Exposure therapy traditionally is carried out “in imagination” or “in vivo”.

In the first case, the subject is trained to produce the anxiety-provoking stimuli through mental images; in the second case, the subject actually experiences these stimuli in semi-structured situations. Both of these methods present advantages and limitations as regards the costbenefit ratio. In the first case, the prevalent difficulty is represented by teaching the subject to produce the images that regard experiences associated with anxiety: the majority of failures linked to this therapy are those subjects who present particular difficulties in visualizing scenes of real life. The cost of the application, however, is minimal, because the therapy is administered in the physician’s office, thus avoiding situations that might be embarrassing for the patient and safeguarding his privacy. In the second case, the difficulty lies in structuring, in reality, experiences regarding the hierarchically ordered anxiety-provoking stimuli, with the result that the cost in terms of time, money and emotions is high. At the same time, the advantage of contending with real contexts increases the likelihood of effectiveness of the “in vivo” procedure24.

In this context, emerges the need to favour the possibilities of intervention on psychological dysfunctions by overcoming the limits that render the cost-benefit ratio disadvantageous, and in this framework, virtual reality technology takes its place as an experience that is able to reduce the gap existing between imagination and reality24, 25.

The prevalent elements in cognitive-behavioural therapies are that of exposing the subject to the stimuli that produce the dysfunction and of generating responses that are antagonistic to the maladaptive ones26.

VR facilitates both of these processes of treatment. Using VR software, it is possible to re-create, together with the subject undergoing treatment, a hierarchy of situations corresponding to reality, which he may experience in an authentic way thanks to the involvement of all his sensorimotor channels 27. The realistic reproduction of virtual environments enables the interacting individual to immerse himself in a dimension of real presence. This makes it possible to limit the costs as compared to traditional procedures of treatment, as pointed out above, and to consolidate the effectiveness of the treatment thanks to the possibility of re-creating a “three-dimensional world” within the walls of the clinical office23, 24.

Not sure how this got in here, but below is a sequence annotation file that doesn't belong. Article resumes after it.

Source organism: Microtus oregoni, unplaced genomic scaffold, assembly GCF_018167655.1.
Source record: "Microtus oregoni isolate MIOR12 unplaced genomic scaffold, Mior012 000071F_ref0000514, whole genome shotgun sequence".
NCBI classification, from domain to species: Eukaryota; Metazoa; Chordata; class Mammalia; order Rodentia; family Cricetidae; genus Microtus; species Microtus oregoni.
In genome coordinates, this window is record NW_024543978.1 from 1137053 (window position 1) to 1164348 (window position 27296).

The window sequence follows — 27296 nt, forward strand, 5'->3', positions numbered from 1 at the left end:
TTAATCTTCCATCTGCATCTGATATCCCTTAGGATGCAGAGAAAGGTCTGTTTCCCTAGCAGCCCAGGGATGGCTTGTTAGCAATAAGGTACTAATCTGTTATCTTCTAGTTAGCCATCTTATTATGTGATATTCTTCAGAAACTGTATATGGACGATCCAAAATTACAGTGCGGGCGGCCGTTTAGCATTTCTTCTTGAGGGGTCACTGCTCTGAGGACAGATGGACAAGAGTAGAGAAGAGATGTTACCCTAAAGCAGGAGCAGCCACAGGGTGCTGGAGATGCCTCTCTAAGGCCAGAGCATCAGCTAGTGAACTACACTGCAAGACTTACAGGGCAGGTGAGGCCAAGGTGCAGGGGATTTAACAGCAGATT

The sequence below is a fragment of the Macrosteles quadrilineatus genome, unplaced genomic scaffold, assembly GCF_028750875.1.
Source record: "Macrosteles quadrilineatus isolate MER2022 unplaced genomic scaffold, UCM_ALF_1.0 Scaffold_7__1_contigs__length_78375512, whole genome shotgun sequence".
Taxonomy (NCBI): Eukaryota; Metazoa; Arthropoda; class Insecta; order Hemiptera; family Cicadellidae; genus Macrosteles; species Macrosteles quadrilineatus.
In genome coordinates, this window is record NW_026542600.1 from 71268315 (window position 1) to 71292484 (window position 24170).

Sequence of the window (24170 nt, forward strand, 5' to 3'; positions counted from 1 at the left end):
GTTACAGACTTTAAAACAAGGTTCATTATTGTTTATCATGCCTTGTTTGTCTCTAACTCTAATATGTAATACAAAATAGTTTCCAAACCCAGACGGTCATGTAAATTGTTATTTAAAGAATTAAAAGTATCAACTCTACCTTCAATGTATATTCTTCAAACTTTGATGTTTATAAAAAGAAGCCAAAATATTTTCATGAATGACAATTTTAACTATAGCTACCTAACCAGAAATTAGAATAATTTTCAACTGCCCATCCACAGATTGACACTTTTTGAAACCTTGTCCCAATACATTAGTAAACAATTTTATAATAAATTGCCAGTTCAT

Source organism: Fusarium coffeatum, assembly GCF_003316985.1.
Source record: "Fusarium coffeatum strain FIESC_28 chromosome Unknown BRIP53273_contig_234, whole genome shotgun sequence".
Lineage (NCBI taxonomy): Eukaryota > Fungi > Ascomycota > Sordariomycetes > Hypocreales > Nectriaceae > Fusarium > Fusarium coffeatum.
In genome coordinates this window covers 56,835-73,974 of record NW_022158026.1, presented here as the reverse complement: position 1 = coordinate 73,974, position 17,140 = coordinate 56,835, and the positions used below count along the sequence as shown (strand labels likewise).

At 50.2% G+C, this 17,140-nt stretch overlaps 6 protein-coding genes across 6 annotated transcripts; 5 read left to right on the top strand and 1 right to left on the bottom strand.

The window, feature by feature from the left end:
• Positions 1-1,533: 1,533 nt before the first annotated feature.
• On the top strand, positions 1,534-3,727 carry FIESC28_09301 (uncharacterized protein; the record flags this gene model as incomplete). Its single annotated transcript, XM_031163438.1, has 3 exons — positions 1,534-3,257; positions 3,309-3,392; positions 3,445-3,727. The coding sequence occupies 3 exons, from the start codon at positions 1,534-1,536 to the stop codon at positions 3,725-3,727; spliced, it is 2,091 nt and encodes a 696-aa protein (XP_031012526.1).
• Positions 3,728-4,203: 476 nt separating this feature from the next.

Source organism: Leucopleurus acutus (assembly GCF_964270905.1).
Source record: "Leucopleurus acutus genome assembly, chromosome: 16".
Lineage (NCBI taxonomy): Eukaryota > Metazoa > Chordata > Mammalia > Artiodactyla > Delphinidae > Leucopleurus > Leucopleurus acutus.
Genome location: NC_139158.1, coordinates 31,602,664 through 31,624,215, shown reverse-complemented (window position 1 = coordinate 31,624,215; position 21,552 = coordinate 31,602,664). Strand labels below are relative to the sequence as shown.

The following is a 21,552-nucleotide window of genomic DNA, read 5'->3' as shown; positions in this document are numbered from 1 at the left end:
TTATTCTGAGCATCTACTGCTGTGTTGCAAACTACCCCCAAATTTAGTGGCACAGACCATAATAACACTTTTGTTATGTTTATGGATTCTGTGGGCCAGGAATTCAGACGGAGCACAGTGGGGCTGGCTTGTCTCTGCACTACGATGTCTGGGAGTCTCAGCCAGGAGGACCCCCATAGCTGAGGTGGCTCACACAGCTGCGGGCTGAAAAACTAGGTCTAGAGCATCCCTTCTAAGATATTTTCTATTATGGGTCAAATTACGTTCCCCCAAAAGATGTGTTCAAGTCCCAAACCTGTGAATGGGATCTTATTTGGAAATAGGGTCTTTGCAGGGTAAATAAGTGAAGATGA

© Mary Ann Liebert Inc. Publishers, 2000 6

4. Experiential-Cognitive Therapy Protocol: A multicomponent approach The preliminary treatment protocol for Panic Disorder and Agoraphobia, named Experiential-Cognitive Therapy (ECT), was developed at the Applied Technology for Neuro-Psychology Lab of Istituto Auxologico Italiano, Verbania, Italy, in cooperation with the Psychology Department of the Catholic University of Milan, Italy28. The actual version included the efforts of researchers from the Center for Advanced Multimedia Psychotherapy, California School of Professional Psychology, San Diego (CA), USA, and from the Seoul Paik Hospital, Inje University, Seoul, Korea.

The goal of ECT is to decondition fear reactions, to modify misinterpretational cognition related to panic symptoms and to reduce anxiety symptoms. This is possible in an average of seven sessions of treatment plus an assessment phase and booster sessions, through the integration of Virtual Experience and traditional techniques of CBT.

We decided to employ the techniques included in the cognitivebehavioral approach because they showed high levels of efficacy.

Through virtual environments we can gradually expose the patient to feared situation: virtual reality consent to re-create in our clinical office a real experiential world. The patient faces the feared stimuli in a context that is nearer to reality than imagination28.

4.1 VR design and implementation

For ECT we developed the Virtual Environments for Panic Disorders - VEPD - virtual reality system.

VEPD was developed using a Thunder 600/C virtual reality system by Virtual Engineering of Milano-Italy. The Thunder 600/C is a Pentium III

based immersive VR system (600mhz, 64 mega RAM, graphic engine:

Matrox G400 Dual Head, 32Mb WRam) including an HMD subsystem and a two-button joystick-type motion input device.



Pages:   || 2 | 3 |


Similar works:

«TECHNISCHE UNIVERSITÄT MÜNCHEN Lehrstuhl für Aquatische Systembiologie Bioindication tools for measuring the success of stream restoration Joachim Wolfgang Pander Vollständiger Abdruck der von der Fakultät Wissenschaftszentrum Weihenstephan für Ernährung, Landnutzung und Umwelt der Technischen Universität München zur Erlangung des akademischen Grades eines Doktors der Naturwissenschaften genehmigten Dissertation. Vorsitzender: Univ.-Prof. Dr. A. Melzer Prüfer der Dissertation: 1....»